All your waffle about evidence-free conjecture means nothing.

            We have warmed and cooled at greater amounts and faster rates in the recent past with low atmo CO2 and while “science” would love to change those facts, and do so at every opportunity, they cannot escape the evidence, yet you choose to be convinced.

            Try the honesty pathway instead of the political one for a change.

          • Stu says:

            “We have warmed and cooled at greater amounts and faster rates in the recent past with low atmo CO2“

            Prove it.

          • spangled drongo says:

            Just as I thought, stueyluv. You’re in denial, like the IPCC.

            How many hundreds of peer reviewed papers would you like?

            Try googling tree line evidence.

            Or Holocene sea levels.

            Those provide empirical evidence but if you want to use proxy data like your cli-sci mates, just check Ice Cores.

            But don’t forget to give us your “yes” or “no” answer.

          • Boambee John says:

            I see that Stu has managed to convert a thread about political posturing into one about climate change.

            Appropriate really, when you think about it.

          • spangled drongo says:

            Yes BJ, very appropriate with our stu.

            All his cli-sci has never been anything other than political posturing.

        • Boambee John says:

          Stu

          Yet, strangely, you seemed to consider that I should condemn this event:

          “A bit more affirmative action in USA, of the negative type. Would this have happened to four white girls?”

          Were you seriously expecting that I would support it?

          And your reaction to me mentioning the murder was to head off on a tangent about Swan interviewing Trump. Deflection anyone?

          • Boambee John says:

            Stu

            Here’s one for you.

            “The 1619 Project does not offer any new insights into the past. Rather, it seeks to contaminate the past and render it toxic. Indeed, one of the main contributors to the project, Nikole Hannah-Jones, admits that its principal objective is not to shed light on the past, but to undermine the moral authority of the present. ‘I’ve always said that the 1619 Project is not history’, she writes. ‘It is a work of journalism that explicitly seeks to challenge the national narrative and therefore national memory. The project has always been as much about the present as it is about the past.’ ”

            Always good to hear what the author really had in mind.

            Not history, setting the narrative. But you already knew that, didn’t you?

  • spangled drongo says:

    It is interesting how stu’s preposterous political posturing can never permit him to respond to any evidence which contradicts his beliefs.

    That way he can wallow in his well washed brain and go on calling sceptics “deniers” and never come to grips with the fact that it is he who is in denial of evidence and truth.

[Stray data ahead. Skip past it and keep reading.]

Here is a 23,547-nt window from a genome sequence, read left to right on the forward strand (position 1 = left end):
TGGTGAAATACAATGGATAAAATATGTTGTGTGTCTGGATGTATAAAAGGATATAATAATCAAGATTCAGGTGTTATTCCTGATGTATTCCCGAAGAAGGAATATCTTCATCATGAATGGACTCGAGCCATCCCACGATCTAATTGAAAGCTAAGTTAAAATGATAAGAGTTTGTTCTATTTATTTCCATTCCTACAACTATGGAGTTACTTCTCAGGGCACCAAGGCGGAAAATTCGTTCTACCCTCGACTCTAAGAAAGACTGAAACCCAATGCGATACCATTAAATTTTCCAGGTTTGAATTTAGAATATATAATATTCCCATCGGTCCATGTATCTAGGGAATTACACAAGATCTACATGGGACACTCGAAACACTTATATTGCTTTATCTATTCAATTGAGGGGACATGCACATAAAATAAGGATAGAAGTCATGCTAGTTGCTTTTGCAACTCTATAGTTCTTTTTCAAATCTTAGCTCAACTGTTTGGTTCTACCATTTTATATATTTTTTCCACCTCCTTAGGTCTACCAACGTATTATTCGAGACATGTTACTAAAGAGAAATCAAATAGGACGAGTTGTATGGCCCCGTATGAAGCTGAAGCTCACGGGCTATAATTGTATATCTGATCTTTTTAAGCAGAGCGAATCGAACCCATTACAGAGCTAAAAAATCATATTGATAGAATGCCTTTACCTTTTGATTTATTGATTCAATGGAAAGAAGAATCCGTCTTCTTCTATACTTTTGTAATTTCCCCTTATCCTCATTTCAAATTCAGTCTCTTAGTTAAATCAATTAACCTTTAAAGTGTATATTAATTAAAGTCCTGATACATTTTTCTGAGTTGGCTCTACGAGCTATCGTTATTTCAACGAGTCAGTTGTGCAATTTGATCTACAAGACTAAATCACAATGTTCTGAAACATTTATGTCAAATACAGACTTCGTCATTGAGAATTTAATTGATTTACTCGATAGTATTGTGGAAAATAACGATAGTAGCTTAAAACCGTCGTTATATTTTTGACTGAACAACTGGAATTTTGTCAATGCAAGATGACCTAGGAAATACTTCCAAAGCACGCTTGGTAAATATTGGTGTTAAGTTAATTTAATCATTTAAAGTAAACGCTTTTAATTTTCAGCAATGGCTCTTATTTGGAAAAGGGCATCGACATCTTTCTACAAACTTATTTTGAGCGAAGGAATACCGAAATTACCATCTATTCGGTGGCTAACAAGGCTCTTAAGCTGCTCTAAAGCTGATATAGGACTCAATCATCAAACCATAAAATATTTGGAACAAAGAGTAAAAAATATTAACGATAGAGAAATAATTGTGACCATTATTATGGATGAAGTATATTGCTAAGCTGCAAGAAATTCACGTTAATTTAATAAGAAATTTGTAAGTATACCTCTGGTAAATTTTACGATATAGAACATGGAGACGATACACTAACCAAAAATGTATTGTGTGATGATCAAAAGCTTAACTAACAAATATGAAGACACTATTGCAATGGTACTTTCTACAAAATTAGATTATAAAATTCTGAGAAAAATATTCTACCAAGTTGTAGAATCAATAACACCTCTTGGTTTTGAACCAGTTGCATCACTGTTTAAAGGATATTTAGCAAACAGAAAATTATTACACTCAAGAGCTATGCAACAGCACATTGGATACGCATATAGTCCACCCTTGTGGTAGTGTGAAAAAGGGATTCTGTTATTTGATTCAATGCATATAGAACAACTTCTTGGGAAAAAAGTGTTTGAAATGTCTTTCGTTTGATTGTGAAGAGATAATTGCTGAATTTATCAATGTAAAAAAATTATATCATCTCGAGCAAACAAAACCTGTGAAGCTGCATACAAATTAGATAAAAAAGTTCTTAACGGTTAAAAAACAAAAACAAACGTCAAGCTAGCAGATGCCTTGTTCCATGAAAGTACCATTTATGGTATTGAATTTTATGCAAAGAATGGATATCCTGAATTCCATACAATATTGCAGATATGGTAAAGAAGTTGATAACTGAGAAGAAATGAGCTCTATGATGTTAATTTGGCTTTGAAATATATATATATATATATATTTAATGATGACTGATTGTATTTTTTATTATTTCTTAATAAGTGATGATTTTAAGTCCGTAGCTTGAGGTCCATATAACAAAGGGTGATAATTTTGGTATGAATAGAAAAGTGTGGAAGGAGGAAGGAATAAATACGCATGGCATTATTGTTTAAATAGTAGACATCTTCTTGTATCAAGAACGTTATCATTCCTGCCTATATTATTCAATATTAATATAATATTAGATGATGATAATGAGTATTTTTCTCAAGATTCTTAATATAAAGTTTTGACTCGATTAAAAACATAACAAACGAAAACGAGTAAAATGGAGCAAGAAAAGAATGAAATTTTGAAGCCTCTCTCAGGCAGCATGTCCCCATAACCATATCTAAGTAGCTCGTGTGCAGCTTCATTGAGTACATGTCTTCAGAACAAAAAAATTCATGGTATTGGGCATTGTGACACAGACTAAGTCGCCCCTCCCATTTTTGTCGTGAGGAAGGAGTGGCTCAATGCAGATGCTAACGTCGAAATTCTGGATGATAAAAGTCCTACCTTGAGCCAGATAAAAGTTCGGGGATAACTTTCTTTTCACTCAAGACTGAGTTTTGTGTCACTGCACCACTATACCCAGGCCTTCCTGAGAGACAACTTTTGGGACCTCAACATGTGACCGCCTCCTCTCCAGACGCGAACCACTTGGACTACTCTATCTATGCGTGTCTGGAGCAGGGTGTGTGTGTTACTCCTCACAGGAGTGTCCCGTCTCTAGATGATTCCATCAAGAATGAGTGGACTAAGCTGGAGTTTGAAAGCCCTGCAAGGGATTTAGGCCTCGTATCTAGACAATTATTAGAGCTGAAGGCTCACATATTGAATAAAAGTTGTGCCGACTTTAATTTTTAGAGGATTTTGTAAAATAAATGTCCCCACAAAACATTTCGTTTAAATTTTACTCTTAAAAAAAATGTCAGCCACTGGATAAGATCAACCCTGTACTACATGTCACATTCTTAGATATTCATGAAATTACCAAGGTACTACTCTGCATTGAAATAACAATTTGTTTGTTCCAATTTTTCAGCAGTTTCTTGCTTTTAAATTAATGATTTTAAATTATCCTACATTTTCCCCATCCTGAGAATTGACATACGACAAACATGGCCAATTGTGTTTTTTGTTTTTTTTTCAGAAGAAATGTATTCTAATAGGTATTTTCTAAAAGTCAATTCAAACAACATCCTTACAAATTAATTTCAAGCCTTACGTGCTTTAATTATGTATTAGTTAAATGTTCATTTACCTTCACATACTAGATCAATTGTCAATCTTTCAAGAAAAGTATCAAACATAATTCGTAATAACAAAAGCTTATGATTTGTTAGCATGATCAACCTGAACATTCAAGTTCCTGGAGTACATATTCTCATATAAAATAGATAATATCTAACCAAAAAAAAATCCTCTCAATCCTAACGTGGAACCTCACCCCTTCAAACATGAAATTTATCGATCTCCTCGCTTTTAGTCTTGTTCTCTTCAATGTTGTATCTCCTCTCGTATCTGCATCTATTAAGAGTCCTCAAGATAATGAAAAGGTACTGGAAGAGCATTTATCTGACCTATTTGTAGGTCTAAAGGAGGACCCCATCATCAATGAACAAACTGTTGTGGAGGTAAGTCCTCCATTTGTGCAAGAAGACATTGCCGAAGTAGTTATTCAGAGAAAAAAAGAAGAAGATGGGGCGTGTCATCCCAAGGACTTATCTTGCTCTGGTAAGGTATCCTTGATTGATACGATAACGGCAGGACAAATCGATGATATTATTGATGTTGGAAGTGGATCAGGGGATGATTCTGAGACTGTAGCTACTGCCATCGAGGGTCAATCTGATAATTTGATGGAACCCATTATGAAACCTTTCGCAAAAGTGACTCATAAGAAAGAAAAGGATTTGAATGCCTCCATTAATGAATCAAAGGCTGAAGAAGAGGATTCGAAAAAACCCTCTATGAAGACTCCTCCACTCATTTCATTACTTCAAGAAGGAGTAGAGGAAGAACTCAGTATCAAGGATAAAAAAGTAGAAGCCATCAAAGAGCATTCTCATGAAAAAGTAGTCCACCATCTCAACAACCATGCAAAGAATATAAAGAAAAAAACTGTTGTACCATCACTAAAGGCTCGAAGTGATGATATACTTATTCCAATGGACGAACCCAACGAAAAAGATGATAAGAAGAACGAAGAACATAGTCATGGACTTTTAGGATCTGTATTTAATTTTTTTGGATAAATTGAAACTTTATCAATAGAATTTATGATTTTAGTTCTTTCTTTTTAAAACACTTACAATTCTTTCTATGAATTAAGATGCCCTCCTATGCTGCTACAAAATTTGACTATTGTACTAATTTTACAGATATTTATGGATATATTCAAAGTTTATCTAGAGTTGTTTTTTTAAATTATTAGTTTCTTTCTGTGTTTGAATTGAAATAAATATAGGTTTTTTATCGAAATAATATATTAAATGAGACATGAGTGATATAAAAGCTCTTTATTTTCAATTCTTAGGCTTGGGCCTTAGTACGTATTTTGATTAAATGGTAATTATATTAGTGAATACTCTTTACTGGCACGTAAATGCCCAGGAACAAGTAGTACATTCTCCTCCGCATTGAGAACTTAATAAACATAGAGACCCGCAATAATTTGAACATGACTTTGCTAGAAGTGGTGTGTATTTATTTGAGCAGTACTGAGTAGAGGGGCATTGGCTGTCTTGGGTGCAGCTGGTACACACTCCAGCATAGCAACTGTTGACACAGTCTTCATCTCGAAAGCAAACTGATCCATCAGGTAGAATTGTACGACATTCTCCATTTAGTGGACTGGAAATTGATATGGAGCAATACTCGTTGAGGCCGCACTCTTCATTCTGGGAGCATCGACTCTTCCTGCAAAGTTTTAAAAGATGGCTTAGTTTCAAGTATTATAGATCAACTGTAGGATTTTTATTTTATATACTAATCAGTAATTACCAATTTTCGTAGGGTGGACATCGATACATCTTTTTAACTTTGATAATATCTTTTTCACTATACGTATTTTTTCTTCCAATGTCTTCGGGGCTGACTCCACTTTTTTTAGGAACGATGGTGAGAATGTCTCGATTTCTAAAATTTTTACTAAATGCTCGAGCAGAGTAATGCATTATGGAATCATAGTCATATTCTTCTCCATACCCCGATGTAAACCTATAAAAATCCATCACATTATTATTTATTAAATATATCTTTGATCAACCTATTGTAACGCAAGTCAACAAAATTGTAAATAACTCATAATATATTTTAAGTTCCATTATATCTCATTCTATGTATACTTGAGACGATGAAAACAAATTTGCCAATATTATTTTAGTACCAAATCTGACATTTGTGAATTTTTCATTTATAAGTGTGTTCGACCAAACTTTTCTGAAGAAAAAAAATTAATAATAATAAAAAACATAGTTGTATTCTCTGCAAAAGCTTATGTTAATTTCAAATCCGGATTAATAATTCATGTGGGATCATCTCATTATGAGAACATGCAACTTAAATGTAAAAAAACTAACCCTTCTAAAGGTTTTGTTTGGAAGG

• Stu says:

      At least acknowledge that you deniers, both the scientific ones and the unqualified, are in a tiny minority compared with the mainstream of knowledge. That does not prove you wrong but it does in a probability sense indicate you are on very shaky ground (perhaps I should say thin ice). As for your peer reviewed papers that comparison becomes profound, when comparing those pro and con the argument. Finally climate science relies for its conclusions on the totality of the research not cherry picked papers on single narrow aspects of the debate, which you then try to use as some trivial repudiation of all the research. The research or mostly just observations you seem to quote ad nauseam, do not cut it.

      • Boambee John says:

        “Finally climate science relies for its conclusions on the totality of the research not cherry picked papers on single narrow aspects of the debate,”
        Sure, Stu, whatever you say!

        I’m still waiting for your offer on that bridge, surely my two line prospetus was convincing enough for you?

        How goes your deep investigative research on the 1619 Project?

        • Stu says:

          1619. So the USA was based on peaceful, non slavery principles, great. So when they first had a go, they simply stopped the importation of slaves from Africa. But breeding of slaves and selling them off was ok, yes? That went on for a long time after and took a civil war to end. Yes indeed the 1619 proposition is all rubbish, not. Go and visit Baltimore, as I have, and see the memorials and plaques which depict the horrors that went on, long after slavery itself had no actual function (for labour) in the east but was a fine trade for making money breeding slaves for the cotton fields of Mississippi. If you can’t see that and still think the “1619 project” is a hoax then I cannot but assume that you sir are racist at the core. But I fully assume you will claim some wiggle room out of that uncomfortable position.